DSL Prime has a missive about the lesson of VoIp at AOL.
"When SunRocket failed, John McKinley blogged about his experience as CTO and President of Digital Services at AOL. He “was to launch a Vonage-like competitor to the market by 3Q/2005. Luckily, I had a really talented team and a passionate leader (Gil Weigand) running the effort. In an 8 month period, they built a carrier-grade telephony company. This went well beyond the base technology development. It meant establishing a call center, building a fulfillment solution for the product, and navigating a litany of regulatory issues (including the new E911 requirement imposed by the FCC). Lots of 90+ hour weeks and cases of Red Bull. TotalTalk was a really elegant solution and the first fully E911-compliant solution in the market. ... We launched, and several things became immediately apparent [listed below and 3 months after launch, done].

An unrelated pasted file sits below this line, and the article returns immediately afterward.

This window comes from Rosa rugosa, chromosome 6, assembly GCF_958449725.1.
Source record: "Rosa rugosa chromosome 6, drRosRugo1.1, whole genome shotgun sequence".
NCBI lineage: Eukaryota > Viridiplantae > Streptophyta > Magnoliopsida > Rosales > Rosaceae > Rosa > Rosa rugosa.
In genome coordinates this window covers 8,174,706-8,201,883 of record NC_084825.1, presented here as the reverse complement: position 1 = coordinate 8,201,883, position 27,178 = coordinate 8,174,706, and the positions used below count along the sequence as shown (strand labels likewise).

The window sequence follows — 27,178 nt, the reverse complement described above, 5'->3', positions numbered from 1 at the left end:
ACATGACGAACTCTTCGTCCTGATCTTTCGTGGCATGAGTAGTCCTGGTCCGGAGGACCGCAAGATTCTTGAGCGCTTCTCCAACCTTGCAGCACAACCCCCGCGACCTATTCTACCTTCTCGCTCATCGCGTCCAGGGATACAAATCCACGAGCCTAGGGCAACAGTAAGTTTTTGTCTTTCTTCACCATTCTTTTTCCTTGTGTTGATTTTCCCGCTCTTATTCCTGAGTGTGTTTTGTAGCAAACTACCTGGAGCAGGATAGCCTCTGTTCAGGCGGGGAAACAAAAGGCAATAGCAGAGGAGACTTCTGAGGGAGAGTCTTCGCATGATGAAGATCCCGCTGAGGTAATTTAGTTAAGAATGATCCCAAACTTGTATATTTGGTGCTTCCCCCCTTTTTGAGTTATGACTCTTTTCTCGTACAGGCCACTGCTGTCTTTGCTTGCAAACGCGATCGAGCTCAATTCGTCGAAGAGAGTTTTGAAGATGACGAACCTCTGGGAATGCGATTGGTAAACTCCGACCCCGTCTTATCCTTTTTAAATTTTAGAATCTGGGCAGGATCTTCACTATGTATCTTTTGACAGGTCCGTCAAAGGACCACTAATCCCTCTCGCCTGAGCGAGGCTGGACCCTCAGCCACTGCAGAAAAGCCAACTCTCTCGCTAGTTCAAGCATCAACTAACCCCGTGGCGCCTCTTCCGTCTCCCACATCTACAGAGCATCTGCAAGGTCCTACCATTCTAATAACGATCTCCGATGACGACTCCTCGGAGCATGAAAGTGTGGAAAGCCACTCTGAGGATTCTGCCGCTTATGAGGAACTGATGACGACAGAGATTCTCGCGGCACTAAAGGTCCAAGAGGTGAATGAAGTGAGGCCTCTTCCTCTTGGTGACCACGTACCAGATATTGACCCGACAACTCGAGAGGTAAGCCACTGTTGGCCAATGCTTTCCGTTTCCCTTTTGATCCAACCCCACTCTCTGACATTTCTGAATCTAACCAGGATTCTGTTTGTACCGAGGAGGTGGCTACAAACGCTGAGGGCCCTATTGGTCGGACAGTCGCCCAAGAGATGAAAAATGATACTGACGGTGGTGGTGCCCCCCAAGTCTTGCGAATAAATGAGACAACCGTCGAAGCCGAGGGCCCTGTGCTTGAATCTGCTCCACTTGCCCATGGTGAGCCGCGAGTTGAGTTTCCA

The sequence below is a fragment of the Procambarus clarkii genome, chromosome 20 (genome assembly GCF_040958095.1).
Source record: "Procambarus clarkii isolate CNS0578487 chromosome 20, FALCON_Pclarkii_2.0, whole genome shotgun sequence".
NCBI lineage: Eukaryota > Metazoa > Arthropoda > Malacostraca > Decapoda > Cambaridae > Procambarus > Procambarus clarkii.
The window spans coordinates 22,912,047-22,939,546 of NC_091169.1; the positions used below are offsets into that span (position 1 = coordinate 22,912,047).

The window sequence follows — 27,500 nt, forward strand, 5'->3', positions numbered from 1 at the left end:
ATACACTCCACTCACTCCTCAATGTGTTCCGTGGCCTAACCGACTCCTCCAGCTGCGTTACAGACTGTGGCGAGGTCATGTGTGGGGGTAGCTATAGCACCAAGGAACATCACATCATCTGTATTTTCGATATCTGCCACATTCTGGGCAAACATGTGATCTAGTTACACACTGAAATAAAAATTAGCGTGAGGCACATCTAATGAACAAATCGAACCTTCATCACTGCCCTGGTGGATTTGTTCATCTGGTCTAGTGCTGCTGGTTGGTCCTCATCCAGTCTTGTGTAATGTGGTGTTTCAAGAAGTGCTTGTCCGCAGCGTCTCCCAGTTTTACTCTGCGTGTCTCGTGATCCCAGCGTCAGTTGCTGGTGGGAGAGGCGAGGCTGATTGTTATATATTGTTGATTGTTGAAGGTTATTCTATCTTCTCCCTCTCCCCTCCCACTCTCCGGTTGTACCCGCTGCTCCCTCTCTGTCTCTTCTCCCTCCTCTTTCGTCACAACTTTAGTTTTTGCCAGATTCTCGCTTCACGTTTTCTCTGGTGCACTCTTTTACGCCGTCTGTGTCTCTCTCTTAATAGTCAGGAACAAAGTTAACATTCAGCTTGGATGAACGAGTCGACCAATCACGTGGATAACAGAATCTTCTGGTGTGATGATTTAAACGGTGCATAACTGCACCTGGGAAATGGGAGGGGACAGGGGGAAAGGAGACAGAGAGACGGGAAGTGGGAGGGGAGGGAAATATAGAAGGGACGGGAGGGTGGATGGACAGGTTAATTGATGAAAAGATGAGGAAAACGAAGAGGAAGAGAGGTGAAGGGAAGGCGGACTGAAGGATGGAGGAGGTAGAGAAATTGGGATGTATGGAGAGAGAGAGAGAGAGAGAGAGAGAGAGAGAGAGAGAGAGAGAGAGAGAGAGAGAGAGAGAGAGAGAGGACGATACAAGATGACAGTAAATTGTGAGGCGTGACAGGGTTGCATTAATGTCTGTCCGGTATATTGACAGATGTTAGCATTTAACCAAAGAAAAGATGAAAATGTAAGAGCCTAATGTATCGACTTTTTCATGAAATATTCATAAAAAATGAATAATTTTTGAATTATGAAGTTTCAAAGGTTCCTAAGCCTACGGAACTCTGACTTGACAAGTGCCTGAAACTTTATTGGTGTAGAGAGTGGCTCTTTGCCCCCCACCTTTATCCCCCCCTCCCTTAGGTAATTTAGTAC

- Customer acquisition costs were really high ($250-300), and nothing was happening to change that dynamic.
- The major cable players were beginning to become real juggernauts, acquiring phone customers at low costs through really compelling double and triple play bundles.
- The regulators were no fans of the alternate carriers (VoIP players), and that attitude was not going to change anytime soon
- The traditional phone companies were going to fight back, offering their own “all you can drink” calling plans at competitive monthly prices ($39-$49/mo), more to fight the attack by the cable industry than the VoIP industry, but there was material collateral damage to the VoIP sector as well.
- There was inherent channel conflict in having a cable company and AOL under the same roof wanting to sell alternate versions of primary line service in the market at the same time, and due to the importance of Time Warner Cable’s growth to the stock price, any issues were logically going to go the cable company’s way (a painful but pragmatic reality).
Adding some stats about AOL from Valleywag: "AOL has lost 5.1 million subscribers -- a third of its paying user base -- in a year, according to the latest numbers from Time Warner. AOL is down to 10.1 million subs from its peak of 30 million shortly after the merger between AOL and Time Warner in 2001. This could be why AOL is moving to an advertising-based business. Just a guess."